When your mother considers another country home, it’s hard to know where you belong.
When the people you live among can’t pronounce your name, it’s hard to know exactly who you are.
And when your body no longer feels like your own, it’s hard to understand your place in the world.
The stubborn archivist tells her story through history, through family conversations, through the eyes of her mother, her grandmother and her aunt, and slowly she begins to emerge into the world. Hers is a story of growing up between cultures, of finding your space within them and of learning to live in a traumatised body.
Praise from the Desmond Elliott Prize
‘This is the most beguiling of works, articulating with supple grace a chain of family histories that rattles down the generations. At its grandest it flings a lofty tightrope across the Atlantic divide; at its most intimate it brings home the challenge of walking the line between diverse languages, different countries. A familiar story but a fresh translation by one who has grown from the perceived hyphen between two cultures to its reconciling spirit.’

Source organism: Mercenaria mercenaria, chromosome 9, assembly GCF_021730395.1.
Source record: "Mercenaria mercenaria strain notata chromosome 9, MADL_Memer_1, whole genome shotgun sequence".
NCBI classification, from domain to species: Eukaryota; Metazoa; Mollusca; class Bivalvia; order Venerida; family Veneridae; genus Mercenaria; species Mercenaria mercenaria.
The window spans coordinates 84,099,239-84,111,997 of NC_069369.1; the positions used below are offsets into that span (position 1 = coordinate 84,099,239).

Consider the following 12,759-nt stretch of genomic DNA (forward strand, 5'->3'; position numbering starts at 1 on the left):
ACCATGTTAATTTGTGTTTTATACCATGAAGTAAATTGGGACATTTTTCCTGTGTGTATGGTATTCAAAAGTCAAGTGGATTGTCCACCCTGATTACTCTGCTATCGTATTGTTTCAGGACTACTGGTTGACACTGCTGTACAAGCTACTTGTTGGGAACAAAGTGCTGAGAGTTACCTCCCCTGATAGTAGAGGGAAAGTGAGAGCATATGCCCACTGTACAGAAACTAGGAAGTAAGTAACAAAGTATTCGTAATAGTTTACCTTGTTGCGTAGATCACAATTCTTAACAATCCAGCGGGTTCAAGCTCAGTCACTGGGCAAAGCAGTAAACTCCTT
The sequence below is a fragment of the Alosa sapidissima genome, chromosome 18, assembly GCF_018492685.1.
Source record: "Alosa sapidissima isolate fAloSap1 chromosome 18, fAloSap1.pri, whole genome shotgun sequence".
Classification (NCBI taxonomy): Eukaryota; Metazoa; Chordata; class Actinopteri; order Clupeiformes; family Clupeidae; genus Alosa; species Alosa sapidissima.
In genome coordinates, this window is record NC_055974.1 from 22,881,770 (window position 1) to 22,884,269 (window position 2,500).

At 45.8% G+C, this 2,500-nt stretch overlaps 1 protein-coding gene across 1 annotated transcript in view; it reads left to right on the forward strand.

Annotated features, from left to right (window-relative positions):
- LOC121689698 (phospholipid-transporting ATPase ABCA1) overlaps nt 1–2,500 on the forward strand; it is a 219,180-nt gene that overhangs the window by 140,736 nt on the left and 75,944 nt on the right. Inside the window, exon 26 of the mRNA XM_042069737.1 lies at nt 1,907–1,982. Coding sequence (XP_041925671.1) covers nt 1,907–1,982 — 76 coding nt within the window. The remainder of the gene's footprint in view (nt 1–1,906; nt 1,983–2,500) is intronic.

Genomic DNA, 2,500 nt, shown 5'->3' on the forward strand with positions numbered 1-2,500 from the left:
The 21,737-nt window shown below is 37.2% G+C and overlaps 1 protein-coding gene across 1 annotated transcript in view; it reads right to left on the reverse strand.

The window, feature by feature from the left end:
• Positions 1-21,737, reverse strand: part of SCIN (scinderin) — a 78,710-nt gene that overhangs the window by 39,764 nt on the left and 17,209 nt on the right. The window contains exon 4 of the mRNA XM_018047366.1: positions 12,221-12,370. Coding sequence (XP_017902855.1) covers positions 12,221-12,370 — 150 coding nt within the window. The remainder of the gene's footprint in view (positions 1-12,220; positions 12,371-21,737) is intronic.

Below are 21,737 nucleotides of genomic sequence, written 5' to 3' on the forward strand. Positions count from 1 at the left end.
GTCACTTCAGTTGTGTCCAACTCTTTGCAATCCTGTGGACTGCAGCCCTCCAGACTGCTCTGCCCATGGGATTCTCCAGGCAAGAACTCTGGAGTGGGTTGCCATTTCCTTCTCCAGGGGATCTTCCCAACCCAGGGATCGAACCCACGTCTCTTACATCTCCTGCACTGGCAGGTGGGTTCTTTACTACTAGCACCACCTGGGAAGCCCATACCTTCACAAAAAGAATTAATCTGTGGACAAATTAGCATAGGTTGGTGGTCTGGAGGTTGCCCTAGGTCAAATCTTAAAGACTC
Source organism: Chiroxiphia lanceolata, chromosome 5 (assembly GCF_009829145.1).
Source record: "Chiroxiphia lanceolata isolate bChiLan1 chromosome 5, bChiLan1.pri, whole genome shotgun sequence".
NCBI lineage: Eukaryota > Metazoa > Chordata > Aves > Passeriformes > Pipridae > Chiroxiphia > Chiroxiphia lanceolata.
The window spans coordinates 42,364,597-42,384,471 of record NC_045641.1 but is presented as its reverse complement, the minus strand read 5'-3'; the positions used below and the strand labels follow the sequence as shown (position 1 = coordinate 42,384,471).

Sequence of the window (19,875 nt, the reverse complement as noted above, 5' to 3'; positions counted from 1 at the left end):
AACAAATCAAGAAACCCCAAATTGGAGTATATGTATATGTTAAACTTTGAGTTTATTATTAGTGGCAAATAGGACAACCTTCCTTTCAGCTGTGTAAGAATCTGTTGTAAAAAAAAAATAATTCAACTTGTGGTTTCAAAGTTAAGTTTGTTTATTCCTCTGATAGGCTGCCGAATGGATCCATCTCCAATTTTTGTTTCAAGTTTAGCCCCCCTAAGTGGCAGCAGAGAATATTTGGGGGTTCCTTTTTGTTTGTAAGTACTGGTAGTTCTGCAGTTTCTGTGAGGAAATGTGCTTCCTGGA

About the Author
Yara Rodrigues Fowler grew up in a Brazilian-English household in London, where she still lives. She has a BA in English from Oxford and an MA in Comparative Literature from UCL. She is a trustee of Latin American Women’s Aid, the only refuge run for and by Latin American women in the UK, and has also given workshops on gender and power to teenage girls with feminist organisation Fearless Futures. Yara’s writing has been published in Litro and she received a Special Mention in the 2015 Galley Beggar Press Short Story Competition.